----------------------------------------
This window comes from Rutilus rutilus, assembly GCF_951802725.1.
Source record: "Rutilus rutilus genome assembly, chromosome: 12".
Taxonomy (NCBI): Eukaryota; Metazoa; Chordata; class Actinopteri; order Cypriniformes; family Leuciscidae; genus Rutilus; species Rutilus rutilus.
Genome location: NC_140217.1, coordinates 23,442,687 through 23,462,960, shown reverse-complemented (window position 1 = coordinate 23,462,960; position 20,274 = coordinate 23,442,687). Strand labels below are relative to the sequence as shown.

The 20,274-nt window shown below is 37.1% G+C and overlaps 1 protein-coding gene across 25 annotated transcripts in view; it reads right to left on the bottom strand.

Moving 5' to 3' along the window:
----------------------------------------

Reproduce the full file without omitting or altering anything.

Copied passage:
This window comes from Rutilus rutilus, assembly GCF_951802725.1.
Source record: "Rutilus rutilus genome assembly, chromosome: 12".
Taxonomy (NCBI): Eukaryota; Metazoa; Chordata; class Actinopteri; order Cypriniformes; family Leuciscidae; genus Rutilus; species Rutilus rutilus.
Genome location: NC_140217.1, coordinates 23,442,687 through 23,462,960, shown reverse-complemented (window position 1 = coordinate 23,462,960; position 20,274 = coordinate 23,442,687). Strand labels below are relative to the sequence as shown.

The 20,274-nt window shown below is 37.1% G+C and overlaps 1 protein-coding gene across 25 annotated transcripts in view; it reads right to left on the bottom strand.

Moving 5' to 3' along the window: